A momentous time in history
Ludy Benjamin's November article, "America's first black female psychologist," was an important and timely contribution given that November 2008 will go down in history as the date of an another momentous first for Americans. As Benjamin noted, 2008 marks the 75th anniversary of Inez Beverly Prosser's 1933 doctorate. This year will mark the 75th anniversary of Ruth Howard (Beckham)'s PhD, awarded in 1934 at the University of Minnesota. Howard's PhD variously appears as the first for an African-American woman because she completed her degree in a psychology department rather than in education, as Prosser did. Whether this distinction is important or not, what is important is that we are aware of Prosser, Howard and the dozens of other minority psychologists who labored to force the doors open for future generations. Knowledge of our history is essential for the success of any current attempts to make psychology inclusive and a force for positive social change.
Alexandra Rutherford, PhD
More science, please
Is APA more a guild for practitioners or an outlet for dissemination of research by academic psychologists? Since its founding, APA has had the most prestigious journals in psychological research. APA journals are among the most cited publications worldwide. But a cancer has been growing for decades that undermines APA's fidelity to research promoting instead the wonders of clinicians to "save the world." Not only is this embarrassing to empiricists, but it is inaccurate.
Apparently, APA accepts applications for membership from "clinicians" who are graduates from educational institutions without rigorous coursework. Hence, online and match-book "graduates" increasingly fill the ranks of APA, having zero understanding of rudimentary scientific method. If they can pay the money then they are members.
Unfortunately they also affect political stands by APA and the Monitor. APA appears increasingly to pander to clinicians and forget the scientists. The Monitor is testimony to this.
Christopher W. Williams, PhD
Editor's note: The Monitor strives to cover psychology's depth in both research and practice. Furthermore, no one can become a full APA member without a doctoral-level degree from a regionally accredited institution.
In the last three Monitors (October, November and December), I counted 18 comments on current difficulties of private practice. The five leading complaints were about governmental policies, public reactions to psychology, insurance companies, our relationship with medicine and other mental health professions. This attitude without effective action can become a self-fulfilling prophesy. It seems that we need a still more solid professional standing. But we have the means for it, though not cleverly utilized.
Our profession created the American Board of Professional Psychology (ABPP) as one mechanism to promote psychologists to superior levels of respectable excellence. Board Certification (being a Diplomate) proclaims higher levels of specialized expertise than mere licensure. The board-certified psychologist, like in medicine, becomes a distinguished practitioner and the profession shows the world its importance. Unfortunately, most psychologists do not take advantage of ABPP. APA's membership is about 90,000. Only about 2,500 have the ABPP or the ABPH Diploma, ABPP and ABPH (hypnosis) being the only two Boards affiliated with APA.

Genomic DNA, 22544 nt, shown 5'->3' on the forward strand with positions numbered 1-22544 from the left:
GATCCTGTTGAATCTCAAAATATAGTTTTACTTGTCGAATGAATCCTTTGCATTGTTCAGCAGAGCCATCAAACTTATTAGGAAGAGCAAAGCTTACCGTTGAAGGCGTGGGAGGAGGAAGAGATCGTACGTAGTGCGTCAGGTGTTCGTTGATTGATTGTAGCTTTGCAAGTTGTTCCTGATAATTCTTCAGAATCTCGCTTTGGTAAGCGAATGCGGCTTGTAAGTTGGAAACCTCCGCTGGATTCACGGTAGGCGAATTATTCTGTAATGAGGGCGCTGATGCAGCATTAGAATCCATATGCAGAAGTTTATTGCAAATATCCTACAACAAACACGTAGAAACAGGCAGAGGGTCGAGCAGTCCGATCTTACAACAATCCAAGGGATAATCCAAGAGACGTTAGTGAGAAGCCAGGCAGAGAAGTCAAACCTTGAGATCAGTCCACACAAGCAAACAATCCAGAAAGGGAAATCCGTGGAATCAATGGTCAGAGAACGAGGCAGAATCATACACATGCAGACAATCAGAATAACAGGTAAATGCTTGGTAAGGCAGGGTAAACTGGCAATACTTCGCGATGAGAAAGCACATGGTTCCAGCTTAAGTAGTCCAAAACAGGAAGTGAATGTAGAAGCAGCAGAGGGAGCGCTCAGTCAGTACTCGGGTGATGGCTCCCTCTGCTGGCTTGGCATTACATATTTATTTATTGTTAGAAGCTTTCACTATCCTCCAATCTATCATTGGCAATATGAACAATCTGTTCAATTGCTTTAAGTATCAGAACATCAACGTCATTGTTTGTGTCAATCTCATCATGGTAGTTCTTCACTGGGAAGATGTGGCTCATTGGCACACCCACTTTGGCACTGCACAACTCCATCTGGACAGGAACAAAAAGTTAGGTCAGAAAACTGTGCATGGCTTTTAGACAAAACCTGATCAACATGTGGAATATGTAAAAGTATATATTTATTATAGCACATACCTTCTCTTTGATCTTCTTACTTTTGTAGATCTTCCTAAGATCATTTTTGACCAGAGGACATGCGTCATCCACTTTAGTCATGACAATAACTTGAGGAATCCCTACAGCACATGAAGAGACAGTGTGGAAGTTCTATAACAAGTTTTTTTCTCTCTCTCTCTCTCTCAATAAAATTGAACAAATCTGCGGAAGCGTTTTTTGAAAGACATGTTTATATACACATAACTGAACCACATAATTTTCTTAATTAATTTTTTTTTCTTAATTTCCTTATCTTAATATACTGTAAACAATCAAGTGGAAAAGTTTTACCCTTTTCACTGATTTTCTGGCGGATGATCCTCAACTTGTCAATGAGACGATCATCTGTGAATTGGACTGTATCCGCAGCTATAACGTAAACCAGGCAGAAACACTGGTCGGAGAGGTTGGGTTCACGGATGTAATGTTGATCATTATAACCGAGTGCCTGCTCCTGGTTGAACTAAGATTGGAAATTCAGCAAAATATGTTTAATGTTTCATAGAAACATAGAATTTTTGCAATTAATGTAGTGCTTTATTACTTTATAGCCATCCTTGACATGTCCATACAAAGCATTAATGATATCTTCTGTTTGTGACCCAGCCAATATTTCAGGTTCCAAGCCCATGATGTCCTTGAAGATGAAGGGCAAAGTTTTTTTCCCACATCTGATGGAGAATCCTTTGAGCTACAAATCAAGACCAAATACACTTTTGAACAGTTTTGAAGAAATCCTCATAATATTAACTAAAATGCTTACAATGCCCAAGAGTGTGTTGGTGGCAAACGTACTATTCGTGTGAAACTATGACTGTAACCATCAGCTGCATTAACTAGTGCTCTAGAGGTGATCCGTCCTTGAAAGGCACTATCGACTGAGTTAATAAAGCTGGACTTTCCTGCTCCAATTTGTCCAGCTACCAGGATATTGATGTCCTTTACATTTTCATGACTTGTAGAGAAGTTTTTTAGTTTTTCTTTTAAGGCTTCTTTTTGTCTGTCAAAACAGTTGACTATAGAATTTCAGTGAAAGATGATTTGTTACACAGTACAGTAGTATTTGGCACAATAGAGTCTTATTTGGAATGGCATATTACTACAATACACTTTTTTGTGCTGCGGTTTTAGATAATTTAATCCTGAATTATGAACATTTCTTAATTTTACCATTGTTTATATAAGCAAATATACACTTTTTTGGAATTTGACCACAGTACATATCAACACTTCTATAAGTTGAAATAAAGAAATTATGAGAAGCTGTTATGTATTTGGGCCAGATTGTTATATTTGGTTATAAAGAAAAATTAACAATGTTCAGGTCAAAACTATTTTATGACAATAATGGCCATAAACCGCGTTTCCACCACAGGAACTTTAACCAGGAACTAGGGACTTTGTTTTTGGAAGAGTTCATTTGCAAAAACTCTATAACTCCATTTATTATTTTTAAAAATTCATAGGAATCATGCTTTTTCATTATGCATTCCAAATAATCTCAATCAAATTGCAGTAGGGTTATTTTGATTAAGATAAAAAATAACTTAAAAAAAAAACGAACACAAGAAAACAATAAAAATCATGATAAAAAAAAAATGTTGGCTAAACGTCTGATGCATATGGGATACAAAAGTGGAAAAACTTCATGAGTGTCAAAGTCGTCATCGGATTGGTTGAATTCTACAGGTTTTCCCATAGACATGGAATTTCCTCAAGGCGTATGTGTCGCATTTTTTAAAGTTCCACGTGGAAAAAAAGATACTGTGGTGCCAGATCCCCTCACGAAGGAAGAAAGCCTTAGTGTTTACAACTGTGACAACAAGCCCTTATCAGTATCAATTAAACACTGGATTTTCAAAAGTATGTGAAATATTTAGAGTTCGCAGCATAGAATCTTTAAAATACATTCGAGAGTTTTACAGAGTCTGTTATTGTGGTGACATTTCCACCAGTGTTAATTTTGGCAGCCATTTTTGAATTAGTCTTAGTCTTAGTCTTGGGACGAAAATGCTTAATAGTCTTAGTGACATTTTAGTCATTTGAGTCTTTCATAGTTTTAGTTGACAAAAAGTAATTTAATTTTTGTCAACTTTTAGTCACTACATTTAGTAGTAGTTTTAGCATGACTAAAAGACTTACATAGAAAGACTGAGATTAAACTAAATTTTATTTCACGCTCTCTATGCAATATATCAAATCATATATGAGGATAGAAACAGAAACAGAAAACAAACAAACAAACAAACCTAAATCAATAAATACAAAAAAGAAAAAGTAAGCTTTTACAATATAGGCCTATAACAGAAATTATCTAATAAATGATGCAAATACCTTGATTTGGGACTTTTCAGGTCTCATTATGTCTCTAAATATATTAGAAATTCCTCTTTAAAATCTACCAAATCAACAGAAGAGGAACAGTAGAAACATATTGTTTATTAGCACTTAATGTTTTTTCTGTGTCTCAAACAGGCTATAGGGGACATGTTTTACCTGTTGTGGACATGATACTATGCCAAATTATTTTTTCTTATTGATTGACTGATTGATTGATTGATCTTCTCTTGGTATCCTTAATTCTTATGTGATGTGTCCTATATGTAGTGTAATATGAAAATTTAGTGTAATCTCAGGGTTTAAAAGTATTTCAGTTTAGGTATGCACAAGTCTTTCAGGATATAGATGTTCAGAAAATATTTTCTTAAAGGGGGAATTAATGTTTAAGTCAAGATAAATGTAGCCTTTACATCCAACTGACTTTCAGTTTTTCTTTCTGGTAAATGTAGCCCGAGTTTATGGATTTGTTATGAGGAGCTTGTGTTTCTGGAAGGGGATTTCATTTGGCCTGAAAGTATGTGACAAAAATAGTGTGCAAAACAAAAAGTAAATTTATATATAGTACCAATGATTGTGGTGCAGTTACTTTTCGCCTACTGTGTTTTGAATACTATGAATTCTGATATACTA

Psychologists who refuse ABPP ("What's the difference?") may be limiting their thinking. What would happen if the number of psychology Diplomates would double? Medicine would view us differently. So would the educated public which prefers board certified MDs for serious medical problems.
Independent practitioners and agencies related to accreditation may consider the value of APA-approved board certification and the higher status it will bring.
Daniel Araoz, EdD, ABPP, ABPH
Cultivating true cultural awareness
As a first-year doctoral student in counseling psychology, I am enrolled in several classes that emphasize cultural awareness. Like many other graduate students in psychology, we are strongly encouraged to create experiences with individuals different from ourselves. However, there are not many opportunities in which we as students are able to actually study abroad, or oftentimes there are few resources (i.e., funding) to do so. After reading "Exploring the world: Expose your students to different cultures through service learning trips and foreign study programs" in the November Monitor, I was very impressed by the leadership and the initiative taken by Dr. Dan Sachau, Dr. Beverly Tatum, and Dr. Puncky Paul Heppner.
In class one reads about many different cultures and aspects to be aware of when counseling the culturally diverse. However, learning outside the classroom far exceeds the information provided in a book required for a course. Not only does Dr. Sachau take students on trips abroad to learn about different cultures, but while there, they complete service projects as well. When I think back, this is one of the very reasons why I began to pursue a career is psychology, to be able to provide outreach services.
Dr. Tatum stated, "We need to open doors for our students, so they can open doors for us." I am in complete agreement with her statement, and it is my belief that one's learning experience should be a collaborative effort on the part of the student and professor. I was pleased to read her statement because this is the embodiment of true leadership and willingness to advance others through educational opportunities. What I admire most is that Dr. Sachau, Dr. Tatum and Dr. Heppner have taken the responsibility to provide opportunities far beyond that of what a book can provide, to ensure that their students are truly culturally aware and knowledgeable about those different from themselves. These professors are to be commended for a job well done.
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